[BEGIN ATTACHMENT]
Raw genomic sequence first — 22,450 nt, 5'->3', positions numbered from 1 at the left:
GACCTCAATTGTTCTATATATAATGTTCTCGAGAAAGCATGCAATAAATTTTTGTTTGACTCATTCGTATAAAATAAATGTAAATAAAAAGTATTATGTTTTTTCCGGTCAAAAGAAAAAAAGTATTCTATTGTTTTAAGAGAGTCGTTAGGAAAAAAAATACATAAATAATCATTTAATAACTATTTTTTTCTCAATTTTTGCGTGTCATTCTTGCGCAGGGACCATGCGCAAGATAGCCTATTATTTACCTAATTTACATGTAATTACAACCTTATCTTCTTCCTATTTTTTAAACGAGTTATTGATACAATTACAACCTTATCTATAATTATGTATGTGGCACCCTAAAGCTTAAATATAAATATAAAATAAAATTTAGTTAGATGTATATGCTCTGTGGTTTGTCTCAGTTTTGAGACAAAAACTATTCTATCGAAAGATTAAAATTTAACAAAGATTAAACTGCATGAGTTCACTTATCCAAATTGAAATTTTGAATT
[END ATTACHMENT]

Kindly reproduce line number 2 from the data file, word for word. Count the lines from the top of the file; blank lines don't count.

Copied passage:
GACCTCAATTGTTCTATATATAATGTTCTCGAGAAAGCATGCAATAAATTTTTGTTTGACTCATTCGTATAAAATAAATGTAAATAAAAAGTATTATGTTTTTTCCGGTCAAAAGAAAAAAAGTATTCTATTGTTTTAAGAGAGTCGTTAGGAAAAAAAATACATAAATAATCATTTAATAACTATTTTTTTCTCAATTTTTGCGTGTCATTCTTGCGCAGGGACCATGCGCAAGATAGCCTATTATTTACCTAATTTACATGTAATTACAACCTTATCTTCTTCCTATTTTTTAAACGAGTTATTGATACAATTACAACCTTATCTATAATTATGTATGTGGCACCCTAAAGCTTAAATATAAATATAAAATAAAATTTAGTTAGATGTATATGCTCTGTGGTTTGTCTCAGTTTTGAGACAAAAACTATTCTATCGAAAGATTAAAATTTAACAAAGATTAAACTGCATGAGTTCACTTATCCAAATTGAAATTTTGAATT